Casady & Greene

What: MP3 toolbox. Details: Like its PC brethren, SoundJam plays MP3 files, both downloaded and streamed, with ease and efficiency. SoundJam also converts other sound file-formats, such as .wav, .aiff or QuickTime, and audio CDs into MP3 files for storage in a hard-drive jukebox or transfer to a portable MP3 player. Stored tracks are retrievable by title, artist and eight other categories, ensuring instant aural gratification without the annoyance of digging through piles of misfiled CDs. While playing plain old CDs, SoundJam can also fetch track and title information out of an Internet database, so you can select "7 Chinese Bros." by name instead of trying to remember what track 2 was. The CD-ROM version of the player includes a five-foot patch cord to connect your Mac and stereo for optimum playback; it's a nice touch, but unless you are living in a camper or college dorm your computer is unlikely to be within stereo plug-in range. Don't worry: With SoundJam's onscreen graphic equalizer and presets, even iMac speakers sounded pretty good. Listen for yourself -- the downloadable version comes as a free seven-day demo. But you should also check out the MP3 software listed at http://www. and consider that RealNetworks plans a Mac version of its comparable but free RealJukebox. Bottom line: Not the first or the best, but it works on Macs. -- Jennifer Toomey

Power Mac, $50 ($40 for direct download at http://www.

MACDRIVE 98, Media 4 Productions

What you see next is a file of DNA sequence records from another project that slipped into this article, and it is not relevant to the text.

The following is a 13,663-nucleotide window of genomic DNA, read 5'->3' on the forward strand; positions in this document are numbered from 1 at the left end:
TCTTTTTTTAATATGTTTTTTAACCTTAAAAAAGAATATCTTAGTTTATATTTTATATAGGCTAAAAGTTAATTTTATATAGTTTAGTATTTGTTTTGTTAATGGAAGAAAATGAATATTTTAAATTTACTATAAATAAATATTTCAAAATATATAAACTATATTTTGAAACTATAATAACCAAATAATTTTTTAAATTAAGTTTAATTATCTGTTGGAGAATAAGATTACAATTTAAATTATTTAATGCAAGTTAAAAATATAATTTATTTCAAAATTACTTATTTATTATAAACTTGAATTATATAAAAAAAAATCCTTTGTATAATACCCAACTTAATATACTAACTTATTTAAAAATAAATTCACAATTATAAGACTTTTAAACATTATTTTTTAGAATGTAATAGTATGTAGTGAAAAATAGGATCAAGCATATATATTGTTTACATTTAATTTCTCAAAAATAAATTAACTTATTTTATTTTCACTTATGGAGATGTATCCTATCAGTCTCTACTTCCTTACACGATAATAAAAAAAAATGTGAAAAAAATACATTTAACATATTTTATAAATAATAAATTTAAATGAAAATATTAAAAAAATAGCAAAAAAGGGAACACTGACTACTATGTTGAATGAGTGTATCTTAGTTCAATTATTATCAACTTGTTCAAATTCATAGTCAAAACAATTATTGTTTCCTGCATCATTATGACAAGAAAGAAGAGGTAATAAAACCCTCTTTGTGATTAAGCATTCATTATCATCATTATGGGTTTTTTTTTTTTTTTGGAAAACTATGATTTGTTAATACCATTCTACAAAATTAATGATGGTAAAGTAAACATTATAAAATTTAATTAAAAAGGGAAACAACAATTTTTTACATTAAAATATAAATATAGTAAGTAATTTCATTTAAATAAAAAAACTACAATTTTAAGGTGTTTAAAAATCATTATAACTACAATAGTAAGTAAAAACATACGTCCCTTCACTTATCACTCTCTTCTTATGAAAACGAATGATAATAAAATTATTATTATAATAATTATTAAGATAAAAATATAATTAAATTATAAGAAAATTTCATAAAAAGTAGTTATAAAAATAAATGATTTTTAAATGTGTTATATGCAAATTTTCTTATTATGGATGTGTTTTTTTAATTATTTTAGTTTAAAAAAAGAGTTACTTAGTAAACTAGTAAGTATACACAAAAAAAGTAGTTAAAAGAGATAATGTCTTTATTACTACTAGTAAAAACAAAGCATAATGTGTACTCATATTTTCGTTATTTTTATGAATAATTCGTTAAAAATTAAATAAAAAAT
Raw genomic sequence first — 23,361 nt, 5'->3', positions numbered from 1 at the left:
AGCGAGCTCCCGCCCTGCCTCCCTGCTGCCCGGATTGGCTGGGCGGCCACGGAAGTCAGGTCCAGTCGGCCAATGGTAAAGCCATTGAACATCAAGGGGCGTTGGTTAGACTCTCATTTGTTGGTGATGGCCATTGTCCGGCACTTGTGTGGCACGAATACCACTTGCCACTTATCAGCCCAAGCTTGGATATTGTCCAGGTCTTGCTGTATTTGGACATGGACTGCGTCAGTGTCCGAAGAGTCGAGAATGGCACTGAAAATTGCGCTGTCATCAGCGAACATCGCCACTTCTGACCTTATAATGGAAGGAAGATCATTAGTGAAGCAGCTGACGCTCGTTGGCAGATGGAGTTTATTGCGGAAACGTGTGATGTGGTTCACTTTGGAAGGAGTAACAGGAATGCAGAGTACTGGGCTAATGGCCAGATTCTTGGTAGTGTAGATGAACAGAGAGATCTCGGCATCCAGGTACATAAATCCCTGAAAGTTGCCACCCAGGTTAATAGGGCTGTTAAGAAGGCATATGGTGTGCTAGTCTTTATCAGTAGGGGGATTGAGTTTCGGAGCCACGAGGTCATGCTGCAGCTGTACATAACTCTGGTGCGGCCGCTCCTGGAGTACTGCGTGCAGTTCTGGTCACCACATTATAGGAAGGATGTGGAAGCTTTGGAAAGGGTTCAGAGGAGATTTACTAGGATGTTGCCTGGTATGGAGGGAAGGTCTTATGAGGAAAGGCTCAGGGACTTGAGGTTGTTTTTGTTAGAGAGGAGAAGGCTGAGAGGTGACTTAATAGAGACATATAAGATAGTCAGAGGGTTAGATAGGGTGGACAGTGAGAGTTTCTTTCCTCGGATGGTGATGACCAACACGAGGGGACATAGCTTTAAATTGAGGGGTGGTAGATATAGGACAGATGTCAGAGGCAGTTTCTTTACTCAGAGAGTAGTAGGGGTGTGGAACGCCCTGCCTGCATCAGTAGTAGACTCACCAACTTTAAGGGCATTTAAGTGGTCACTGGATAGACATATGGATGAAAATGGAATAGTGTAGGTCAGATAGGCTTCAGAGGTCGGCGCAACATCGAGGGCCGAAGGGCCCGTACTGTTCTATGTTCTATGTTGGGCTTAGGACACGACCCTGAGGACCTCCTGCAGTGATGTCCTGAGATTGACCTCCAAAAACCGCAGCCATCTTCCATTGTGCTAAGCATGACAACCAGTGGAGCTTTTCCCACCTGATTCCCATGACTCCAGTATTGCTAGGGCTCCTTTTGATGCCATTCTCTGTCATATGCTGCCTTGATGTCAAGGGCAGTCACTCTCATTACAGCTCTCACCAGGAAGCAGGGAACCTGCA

What: Passport for Mac disks in Windows territory. Details: This does for Windows what Apple's File Exchange tool does for Macs, allowing you to forget what kind of disk -- floppy, Zip, CD, whatever -- you're shuffling from one computer to the next. Mac files show up on a PC with (usually) the right icons and can be read and written without a hitch; the program is even clever enough to hide characters in file names that Windows won't allow, such as slashes, without changing the original names. Be aware, however, that this won't translate file formats for you, which gets annoying when even a simple text file gets garbled (Mac and PC text formats differ in a few key ways). And in Win 95, MacDrive's control panel is inoperative without Internet Explorer 4 installed; to grab the updater fixing that bug, Media 4's tech support has to e-mail you a non-public Web address. Bottom line: Necessary for some, but glitches and a relatively high price are grating. -- Rob Pegoraro

Win 95-98/Win NT, $65,